In the wake of Trump’s decision to cut federal funding for working families across the country, Senator Kamala Harris visited the city of Watts to host a roundtable discussion with community leaders to discuss economic injustice.
Friday, February 21, Senator Harris visited the Watts Labor Community Action Committee (WLCAC) to meet with various unions, organizations and business owners to discuss the resources and ways to increase the opportunity for residents of Watts. Those in attendance shared their methods of inclusion and ventured into the future regarding how they can help each other.
“I am so proud to be your representative in the United States Senate,” Senator Harris opens the conversation. “I wanted us to get together this morning, so I could hear from you in a way that will help inform the work that I do for our state and the people that we fight for.”
“I want to lift up your voice because you are on the ground doing this work every day; it is an uphill battle. I know it’s personal to each one of you. I know you work against great odds, but with faith and with a belief in what is possible, knowing what can be unburdened by what has been,” Senator Harris encouraged.
Along with Senator Harris, others in attendance included representatives from Watts Labor Community Action Committee, Los Angeles County Metropolitan Transportation Authority (LA Metro), Los Angeles County Federation of Labor, AFL-CIO, Watts Gang Task Force, Parents of Watts, Los Angeles County Economic Development Corporation, SEIU Local 2015, Unite Here! Local 11, Los Angeles Urban League, LiUNA Local 1309, Community Coalition, Los Angeles Black Workers Center and LA Workforce Development Board.
For everyone, Watts is an ideal location as many organizations are lending resources to the community for future development. However, for Senator Harris, choosing Watts as the preliminary location came down to the history of destruction and the promise for a brighter future.
“Watts represents both the part of the tragic history of our country in California, which is the failure to bring resources to communities that need them. But also, there’s so much great potential and resources in the community that we just need to uplift,” Senator Harris stated.
She continued, “I’m here to bring people together to talk about the needs of the community and what we can do in particular, around growing the economy. So that’s about building the skills within the community to take on the jobs that need to be filled.”
Taking into context historical facts that have systematically worked against Black and Brown people to understand these communities did not begin in poverty.
“Nearly half of American families cannot afford $400 unexpected expense,” she emphasizes on the current conditions. “Then when you look at communities of color, particularly Black and Latino communities, the numbers are even worse.”
The initial conversation focused on how everyone can invest in communities to create jobs and decrease the wage gap in not only Watts but every community in the nation. Senator Harris hopes to work as a catalyst for change, by implementing practices and legislation like the Rent Relief Act, LIFT Act and the 21st Century SKILLS Act. Together, these bills will help keep families in their homes, expand the job pool and access to those jobs while helping middle- and lower-class Californians adjust to the rising cost of living.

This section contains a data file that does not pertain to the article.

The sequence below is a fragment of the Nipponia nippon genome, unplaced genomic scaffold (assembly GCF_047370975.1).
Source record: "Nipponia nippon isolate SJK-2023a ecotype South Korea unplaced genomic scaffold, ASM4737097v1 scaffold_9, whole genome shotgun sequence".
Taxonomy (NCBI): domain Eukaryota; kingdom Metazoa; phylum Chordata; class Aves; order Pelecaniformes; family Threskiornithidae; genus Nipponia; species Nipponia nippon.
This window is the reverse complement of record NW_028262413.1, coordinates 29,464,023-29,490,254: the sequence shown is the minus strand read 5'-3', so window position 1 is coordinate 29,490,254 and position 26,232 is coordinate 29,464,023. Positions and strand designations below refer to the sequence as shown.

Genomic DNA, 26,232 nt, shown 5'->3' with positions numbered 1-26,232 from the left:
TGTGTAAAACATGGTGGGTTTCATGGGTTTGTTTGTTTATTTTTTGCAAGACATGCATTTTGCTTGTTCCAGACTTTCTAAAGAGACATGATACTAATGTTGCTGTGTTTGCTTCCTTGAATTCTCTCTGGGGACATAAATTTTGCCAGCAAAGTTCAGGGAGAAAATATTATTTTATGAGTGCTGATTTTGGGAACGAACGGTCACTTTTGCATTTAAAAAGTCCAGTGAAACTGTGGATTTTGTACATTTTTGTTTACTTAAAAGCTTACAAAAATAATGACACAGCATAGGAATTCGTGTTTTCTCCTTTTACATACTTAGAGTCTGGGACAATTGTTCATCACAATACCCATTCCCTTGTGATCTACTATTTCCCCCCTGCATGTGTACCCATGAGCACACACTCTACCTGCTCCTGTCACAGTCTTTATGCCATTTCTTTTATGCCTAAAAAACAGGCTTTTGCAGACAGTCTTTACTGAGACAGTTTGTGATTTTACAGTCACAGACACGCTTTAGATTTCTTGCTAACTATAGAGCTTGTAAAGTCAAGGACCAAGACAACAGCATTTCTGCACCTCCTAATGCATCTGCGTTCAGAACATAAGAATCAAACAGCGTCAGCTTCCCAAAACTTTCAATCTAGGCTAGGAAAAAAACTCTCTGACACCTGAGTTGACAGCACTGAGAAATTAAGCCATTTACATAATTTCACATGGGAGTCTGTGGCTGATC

Last but not least, her commitment to bringing a massive job fair to Watts for all residents with the help of the organizers present at the roundtable.
Representatives from the various groups shared stories of triumph, hard lessons and personal accounts from those who have directly benefited from places like the WLCAC. Each spoke from various perspectives to give a full spectrum of what’s needed during the introductory meeting with Senator Harris. But the overarching goal for everyone involved is forward movement regardless of the lack of federal funding and other helpful resources. The goal now is integration between organizations and individuals.
“As we project forward, thinking about how we build up the skills in this community around what needs to be done in the future, as opposed to what has been done in the past,” Senator Harris stated. Acknowledging California’s early response to climate change, she uses the example of installing and maintaining wind turbines and solar panels as a job opportunity projected to grow soon.
She continued, “I would encourage us to think about the jobs that are going to need to be performed to address that. The skills that are required to fill those jobs, for example, wind turbines or solar paneling installation and maintenance. We don’t need to come up with new names for those jobs.”
“You know what those are,” she asks, continuing, “Electricians, pipefitters [and] welders.”
“Let’s project and not build up the skills based on the workforce as it existed 50 years. But the workforce as it will need to be over the next 50 years.”
As this was the first of many, this roundtable opened the door and created a new and stronger relationship with Senator Harris who promised to continue to work with everyone to accomplish the goals set forth and produce a job fair in the summer for residents.
“I have a great team of people we have offices up and down the state including here in Los Angeles. We’re going to be working with all these great community leaders to do a job resource fair in the summer here in L.A.,” she stated.
With positivity and high hopes, she added, “We’re going to start with Watts and then we will take it one step at a time.”